A key permit for the Atlantic Coast Pipeline (ACP) was vacated on August 6 by the U.S. Court of Appeals, Fourth Circuit in a unanimous decision (3-0). The Court declared that the National Park Service’s (NPS) permit authorizing the ACP to cross under the Blue Ridge Parkway (BRP) and Appalachian National Trail (ANT) was arrived at with improper justification and should be deemed invalid. In the same opinion, the Court explained the reasons for its May 15 decision to vacate the Fish and Wildlife Service’s (FWS) biological opinion on threats to endangered species. As with the NPS decision, the Court faulted the NPS for not providing valid reasons why the ACP’s crossing of the BRP and ANT were consistent with the agency’s own standards.
The ruling was on a case brought by the Southern Environmental Law Center (SELC) on behalf of Defenders of Wildlife, Sierra Club and Virginia Wilderness.
In explaining its May 15 Order vacating the FWS’s Incidental Take Statement (ITS) regarding on threatened species protected by provisions of the Endangered Species Act, the Court said:
We find that FWS has failed to create proper habitat surrogates, failed to explain why numeric limits are not practical, and failed to create enforceable take limits for the Clubshell, the Rusty Patched Bumble Bee, the Madison Cave Isopod, the Indiana Bat, and the Northern Long-Eared Bat. Because FWS’s vague and unenforceable take limits are arbitrary and capricious, we vacated the ITS pending the issuance of this opinion.
The Court’s opinion on the NPS permit for the ACP to be tunneled underneath the BRP and ANT faulted the NPS’s reading of its statutory authority and explicitly stated that the petitioners’ arguments were “a more than reasonable interpretation” of relevant statues.
One of the more interesting parts of the Court’s opinion was in a footnote on page 40:
As noted previously, FERC’s authorization for ACP to begin construction is conditioned on the existence of valid authorizations from both FWS and NPS. Absent such authorizations, ACP, should it continue to proceed with construction, would violate FERC’s certificate of public convenience and necessity.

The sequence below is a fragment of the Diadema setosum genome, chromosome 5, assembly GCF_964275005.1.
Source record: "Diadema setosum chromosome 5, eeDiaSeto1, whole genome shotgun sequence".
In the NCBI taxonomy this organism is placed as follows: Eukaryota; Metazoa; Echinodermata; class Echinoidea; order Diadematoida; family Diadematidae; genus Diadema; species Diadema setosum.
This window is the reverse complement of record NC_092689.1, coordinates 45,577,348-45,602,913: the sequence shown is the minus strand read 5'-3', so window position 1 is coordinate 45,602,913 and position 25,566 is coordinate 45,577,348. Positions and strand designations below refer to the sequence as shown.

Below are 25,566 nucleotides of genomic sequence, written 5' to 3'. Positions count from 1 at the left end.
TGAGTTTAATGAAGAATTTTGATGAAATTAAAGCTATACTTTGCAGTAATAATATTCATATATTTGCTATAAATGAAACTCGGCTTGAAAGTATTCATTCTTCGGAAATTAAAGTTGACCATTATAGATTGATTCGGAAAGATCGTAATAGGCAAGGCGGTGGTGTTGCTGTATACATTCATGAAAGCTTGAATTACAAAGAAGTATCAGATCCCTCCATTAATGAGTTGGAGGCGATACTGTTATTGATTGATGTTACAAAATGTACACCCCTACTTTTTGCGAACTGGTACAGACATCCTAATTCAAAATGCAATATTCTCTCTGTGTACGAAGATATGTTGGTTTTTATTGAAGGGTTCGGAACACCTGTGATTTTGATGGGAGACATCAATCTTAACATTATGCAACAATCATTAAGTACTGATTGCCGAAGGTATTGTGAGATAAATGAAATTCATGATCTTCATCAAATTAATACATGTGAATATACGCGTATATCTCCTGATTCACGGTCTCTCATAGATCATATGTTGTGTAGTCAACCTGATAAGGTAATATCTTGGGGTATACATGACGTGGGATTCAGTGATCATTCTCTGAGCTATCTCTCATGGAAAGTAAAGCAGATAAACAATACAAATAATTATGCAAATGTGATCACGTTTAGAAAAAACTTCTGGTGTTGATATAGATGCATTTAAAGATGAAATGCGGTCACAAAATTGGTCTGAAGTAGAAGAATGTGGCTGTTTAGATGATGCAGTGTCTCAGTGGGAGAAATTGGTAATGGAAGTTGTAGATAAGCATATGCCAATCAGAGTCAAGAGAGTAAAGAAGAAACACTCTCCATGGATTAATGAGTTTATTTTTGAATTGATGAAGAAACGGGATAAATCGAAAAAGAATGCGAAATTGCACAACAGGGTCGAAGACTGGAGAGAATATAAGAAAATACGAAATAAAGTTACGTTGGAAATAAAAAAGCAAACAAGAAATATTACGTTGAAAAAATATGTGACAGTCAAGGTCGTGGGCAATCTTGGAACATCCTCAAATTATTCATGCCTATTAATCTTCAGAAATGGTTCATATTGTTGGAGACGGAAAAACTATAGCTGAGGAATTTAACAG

On August 6, SELC and Appalachian Mountain Advocates, on behalf of their respective client groups (most of whom are ABRA members) wrote the Federal Energy Regulatory Commission (FERC) urging the agency to issue a stop work order for all aspects of the Atlantic Coast Pipeline:
As a result of the Court’s decision today, Atlantic is no longer in compliance with mandatory conditions of its Certificate of Public Convenience and Necessity, and the Commission must halt all construction activities. Environmental Condition 10 of the Certificate Order, 161 FERC ¶ 61,042, p. 137 (Oct. 13, 2017), requires that Atlantic “receive all applicable authorizations required under federal law” before it can “receive written authorization” to commence construction. The Fourth Circuit has now vacated a right-of-way permit from the National Park Service and the Incidental Take Statement from the U.S. Fish and Wildlife Service. Both of these permits are mandatory authorizations required under federal law.
Dominion Energy responded on August 7 with a letter to FERC saying that it expected “that the NPS will promptly re-issue the permit, with the appropriate explanation to address the concerns raised by the Court.” Continuing, the company wrote:
Atlantic does not expect the NPS to require any additional information or engage in any further public proceedings before taking action on remand. In addition, no NEPA (National Environmental Policy Act) review (or related evaluation of alternatives) is required, as the NPS finding of a Categorical Exclusion is unaffected by the Court’s decision.
At this writing, FERC has not reacted to the 4th Circuit Opinion.